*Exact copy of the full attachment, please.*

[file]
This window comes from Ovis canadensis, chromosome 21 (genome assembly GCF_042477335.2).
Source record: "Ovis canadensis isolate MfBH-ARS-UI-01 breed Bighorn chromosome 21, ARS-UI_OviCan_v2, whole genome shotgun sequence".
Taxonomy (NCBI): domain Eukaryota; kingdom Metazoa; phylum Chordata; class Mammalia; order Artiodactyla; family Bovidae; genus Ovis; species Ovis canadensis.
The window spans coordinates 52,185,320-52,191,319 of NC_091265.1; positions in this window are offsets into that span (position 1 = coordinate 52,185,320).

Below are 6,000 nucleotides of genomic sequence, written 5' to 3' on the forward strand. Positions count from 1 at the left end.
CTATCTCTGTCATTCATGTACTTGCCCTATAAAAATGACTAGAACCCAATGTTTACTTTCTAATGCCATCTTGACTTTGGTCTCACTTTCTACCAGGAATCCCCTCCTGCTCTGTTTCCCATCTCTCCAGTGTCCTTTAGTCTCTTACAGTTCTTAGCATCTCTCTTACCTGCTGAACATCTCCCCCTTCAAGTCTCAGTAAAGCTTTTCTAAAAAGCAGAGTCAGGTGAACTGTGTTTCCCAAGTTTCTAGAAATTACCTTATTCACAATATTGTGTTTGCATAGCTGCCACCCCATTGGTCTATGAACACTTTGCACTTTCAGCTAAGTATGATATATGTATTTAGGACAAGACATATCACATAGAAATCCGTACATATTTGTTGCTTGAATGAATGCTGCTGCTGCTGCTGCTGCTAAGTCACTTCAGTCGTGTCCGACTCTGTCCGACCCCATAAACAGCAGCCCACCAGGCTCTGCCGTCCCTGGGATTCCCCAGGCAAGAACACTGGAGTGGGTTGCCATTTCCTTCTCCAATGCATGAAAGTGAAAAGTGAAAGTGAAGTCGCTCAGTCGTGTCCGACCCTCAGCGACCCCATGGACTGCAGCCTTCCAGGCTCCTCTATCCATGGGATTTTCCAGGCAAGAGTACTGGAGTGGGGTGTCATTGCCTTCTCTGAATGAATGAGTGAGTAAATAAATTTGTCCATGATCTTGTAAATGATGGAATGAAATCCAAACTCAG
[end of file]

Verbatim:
This window comes from Ovis canadensis, chromosome 21 (genome assembly GCF_042477335.2).
Source record: "Ovis canadensis isolate MfBH-ARS-UI-01 breed Bighorn chromosome 21, ARS-UI_OviCan_v2, whole genome shotgun sequence".
Taxonomy (NCBI): domain Eukaryota; kingdom Metazoa; phylum Chordata; class Mammalia; order Artiodactyla; family Bovidae; genus Ovis; species Ovis canadensis.
The window spans coordinates 52,185,320-52,191,319 of NC_091265.1; positions in this window are offsets into that span (position 1 = coordinate 52,185,320).

Below are 6,000 nucleotides of genomic sequence, written 5' to 3' on the forward strand. Positions count from 1 at the left end.
CTATCTCTGTCATTCATGTACTTGCCCTATAAAAATGACTAGAACCCAATGTTTACTTTCTAATGCCATCTTGACTTTGGTCTCACTTTCTACCAGGAATCCCCTCCTGCTCTGTTTCCCATCTCTCCAGTGTCCTTTAGTCTCTTACAGTTCTTAGCATCTCTCTTACCTGCTGAACATCTCCCCCTTCAAGTCTCAGTAAAGCTTTTCTAAAAAGCAGAGTCAGGTGAACTGTGTTTCCCAAGTTTCTAGAAATTACCTTATTCACAATATTGTGTTTGCATAGCTGCCACCCCATTGGTCTATGAACACTTTGCACTTTCAGCTAAGTATGATATATGTATTTAGGACAAGACATATCACATAGAAATCCGTACATATTTGTTGCTTGAATGAATGCTGCTGCTGCTGCTGCTGCTAAGTCACTTCAGTCGTGTCCGACTCTGTCCGACCCCATAAACAGCAGCCCACCAGGCTCTGCCGTCCCTGGGATTCCCCAGGCAAGAACACTGGAGTGGGTTGCCATTTCCTTCTCCAATGCATGAAAGTGAAAAGTGAAAGTGAAGTCGCTCAGTCGTGTCCGACCCTCAGCGACCCCATGGACTGCAGCCTTCCAGGCTCCTCTATCCATGGGATTTTCCAGGCAAGAGTACTGGAGTGGGGTGTCATTGCCTTCTCTGAATGAATGAGTGAGTAAATAAATTTGTCCATGATCTTGTAAATGATGGAATGAAATCCAAACTCAG